Could robots reduce the risk of workplace injuries?

When we discuss robotics, we often get carried away with flashy visions of the future: one day soon, we’ll all zoom around in high-tech autonomous vehicles, chatting with our dedicated robotic companions nonstop and eating gourmet, robot-cooked haute cuisine.

Such imaginings often overlook robotics’ impressive potential for more practical, yet profound, applications – namely, those in the workplace.

Beyond efficiency: The real benefit of robotic workers

Robots, by their very nature, are built to be efficient and consistent, and many companies use robots to optimise their output. Understandably, this raises questions and concerns about robots displacing humans in the workforce. However, robots can actually be extremely beneficial to human employees, performing high-risk jobs and reducing workplace injuries in the process.

Companies can identify the riskiest parts of their employees’ jobs and supplement their workforce with robots in order to keep workers safe. For instance, in the production of their airplanes, Boeing realised that over half of worker injuries happen during the assembly of the fuselage [1]. By using robots for this portion of the work, the company is taking steps to decrease the risks of the job.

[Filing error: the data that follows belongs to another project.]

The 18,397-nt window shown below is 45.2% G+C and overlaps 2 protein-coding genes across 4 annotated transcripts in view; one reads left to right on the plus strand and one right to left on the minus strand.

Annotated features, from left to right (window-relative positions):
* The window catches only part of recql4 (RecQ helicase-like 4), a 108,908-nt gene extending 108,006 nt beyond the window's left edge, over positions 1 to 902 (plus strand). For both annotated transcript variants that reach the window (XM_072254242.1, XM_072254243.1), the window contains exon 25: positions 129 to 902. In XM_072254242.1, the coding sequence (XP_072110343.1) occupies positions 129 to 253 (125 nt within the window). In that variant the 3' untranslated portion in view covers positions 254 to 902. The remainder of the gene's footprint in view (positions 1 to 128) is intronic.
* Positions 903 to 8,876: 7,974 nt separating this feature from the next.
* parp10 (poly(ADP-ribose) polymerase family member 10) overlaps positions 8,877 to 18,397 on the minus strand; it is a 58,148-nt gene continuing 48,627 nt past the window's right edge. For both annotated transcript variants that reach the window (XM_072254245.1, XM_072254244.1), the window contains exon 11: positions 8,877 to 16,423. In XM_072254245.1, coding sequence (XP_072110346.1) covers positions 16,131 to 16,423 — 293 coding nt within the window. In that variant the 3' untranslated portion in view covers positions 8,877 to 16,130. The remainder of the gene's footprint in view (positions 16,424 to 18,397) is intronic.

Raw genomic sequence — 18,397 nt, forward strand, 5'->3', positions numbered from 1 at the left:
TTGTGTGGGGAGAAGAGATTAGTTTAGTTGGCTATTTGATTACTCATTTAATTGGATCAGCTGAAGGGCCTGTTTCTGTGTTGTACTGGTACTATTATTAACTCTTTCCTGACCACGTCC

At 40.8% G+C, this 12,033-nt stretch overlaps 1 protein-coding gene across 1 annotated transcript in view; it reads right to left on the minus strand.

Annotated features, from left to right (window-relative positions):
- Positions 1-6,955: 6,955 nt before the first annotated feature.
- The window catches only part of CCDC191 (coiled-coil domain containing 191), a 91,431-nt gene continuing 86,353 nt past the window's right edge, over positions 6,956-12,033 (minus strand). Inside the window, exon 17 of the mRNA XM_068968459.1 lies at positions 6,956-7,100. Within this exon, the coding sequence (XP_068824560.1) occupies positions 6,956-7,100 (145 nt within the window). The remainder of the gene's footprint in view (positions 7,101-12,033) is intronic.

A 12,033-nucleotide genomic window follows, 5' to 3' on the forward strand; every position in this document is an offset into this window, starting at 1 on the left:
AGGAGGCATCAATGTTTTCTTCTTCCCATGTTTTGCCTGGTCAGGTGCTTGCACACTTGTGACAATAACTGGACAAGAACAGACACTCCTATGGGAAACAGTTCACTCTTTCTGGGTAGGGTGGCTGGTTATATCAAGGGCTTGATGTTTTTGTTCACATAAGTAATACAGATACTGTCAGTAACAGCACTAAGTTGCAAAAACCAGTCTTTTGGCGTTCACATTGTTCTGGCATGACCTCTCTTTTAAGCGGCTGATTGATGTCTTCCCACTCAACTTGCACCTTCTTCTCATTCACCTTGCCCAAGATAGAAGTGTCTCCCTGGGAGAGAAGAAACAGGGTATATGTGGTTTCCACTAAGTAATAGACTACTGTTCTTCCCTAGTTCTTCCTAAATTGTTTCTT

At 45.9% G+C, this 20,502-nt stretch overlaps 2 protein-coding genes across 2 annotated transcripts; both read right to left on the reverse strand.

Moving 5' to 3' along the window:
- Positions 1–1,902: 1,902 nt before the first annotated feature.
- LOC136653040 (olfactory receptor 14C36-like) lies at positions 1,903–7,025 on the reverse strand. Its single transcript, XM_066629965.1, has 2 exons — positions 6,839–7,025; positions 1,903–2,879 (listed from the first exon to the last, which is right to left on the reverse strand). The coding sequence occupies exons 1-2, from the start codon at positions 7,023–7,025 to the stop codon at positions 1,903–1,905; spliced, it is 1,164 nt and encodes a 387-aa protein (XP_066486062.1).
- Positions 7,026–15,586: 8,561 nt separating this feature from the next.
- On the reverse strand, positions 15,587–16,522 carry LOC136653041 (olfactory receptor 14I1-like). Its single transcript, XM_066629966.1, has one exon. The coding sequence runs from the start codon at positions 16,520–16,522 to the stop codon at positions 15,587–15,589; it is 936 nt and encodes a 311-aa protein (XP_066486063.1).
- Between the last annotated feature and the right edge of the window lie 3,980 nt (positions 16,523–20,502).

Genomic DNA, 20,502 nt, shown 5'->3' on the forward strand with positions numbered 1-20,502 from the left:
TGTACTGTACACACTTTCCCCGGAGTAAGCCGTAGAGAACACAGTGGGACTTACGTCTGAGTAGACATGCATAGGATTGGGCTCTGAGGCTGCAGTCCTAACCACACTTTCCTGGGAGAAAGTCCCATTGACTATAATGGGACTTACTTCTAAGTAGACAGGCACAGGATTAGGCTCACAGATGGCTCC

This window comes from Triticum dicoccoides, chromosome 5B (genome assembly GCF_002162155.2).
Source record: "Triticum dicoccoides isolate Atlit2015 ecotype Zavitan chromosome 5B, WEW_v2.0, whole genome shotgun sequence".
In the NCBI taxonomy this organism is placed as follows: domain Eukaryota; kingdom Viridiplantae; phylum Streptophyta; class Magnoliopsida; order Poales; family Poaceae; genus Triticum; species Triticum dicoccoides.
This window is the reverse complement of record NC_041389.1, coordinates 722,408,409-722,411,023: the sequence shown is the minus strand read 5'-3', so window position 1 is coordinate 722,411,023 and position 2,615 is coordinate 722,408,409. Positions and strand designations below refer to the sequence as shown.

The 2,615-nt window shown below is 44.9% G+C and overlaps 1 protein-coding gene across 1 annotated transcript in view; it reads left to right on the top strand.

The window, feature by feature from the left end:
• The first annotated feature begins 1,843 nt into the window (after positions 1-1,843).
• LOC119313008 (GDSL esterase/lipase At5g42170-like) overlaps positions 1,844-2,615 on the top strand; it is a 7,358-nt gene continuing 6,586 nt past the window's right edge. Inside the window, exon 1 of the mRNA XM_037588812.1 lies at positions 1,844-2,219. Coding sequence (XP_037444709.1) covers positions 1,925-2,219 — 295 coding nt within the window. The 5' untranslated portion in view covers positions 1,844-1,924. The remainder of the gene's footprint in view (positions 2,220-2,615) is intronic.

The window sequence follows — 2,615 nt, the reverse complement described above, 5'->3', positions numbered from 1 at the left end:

But the use of robots in the workplace is not limited to airplane manufacturing: in a warehouse setting, a robot can perform heavy lifting and prevent human workers from straining their muscles. On a factory line, a robot can work alongside a human to create a more ergonomic situation, preventing the injuries that are often sustained after repeating the same tasks over and over again. Even the smallest workplace injuries can lead to decreased productivity and absenteeism over extended periods of time, so these tiny changes can make a huge difference for companies and their workers alike.

Your robotic coworker could save your life

For technologists and philanthropists such as Bill Gates and Tej Kohli, charity and robotics form a surprisingly effective combination, and pose boundless potential for good. Kohli even highlighted the humanitarian possibilities of robotics in a recent article, stating that ‘by deploying robots to execute dangerous tasks, we can keep humans from harm’s way.’

Indeed, when we view robotic workers through a humanitarian lens, we’re able to realise just how helpful they can be. As Kohli points out, the most compelling evidence for robots increasing workplace safety can be found in particularly dangerous jobs like mining, where poor lighting, toxic chemicals and tight spaces come together to create hazardous conditions. By placing a robot at the heart of this underground action, we mitigate many risks all at once – not only preventing injuries, but saving lives.

The business advantages of efficient robotic workers are apparent, but the benefits of robots for their human coworkers are often overlooked. When we view the use of robotic workers as a method of protecting and helping humans, we are able to see just how valuable robots can be to every level of society – keeping us safe, so we can dedicate our energy to productive work that betters the world.

Related Topics

Robots and Robotics

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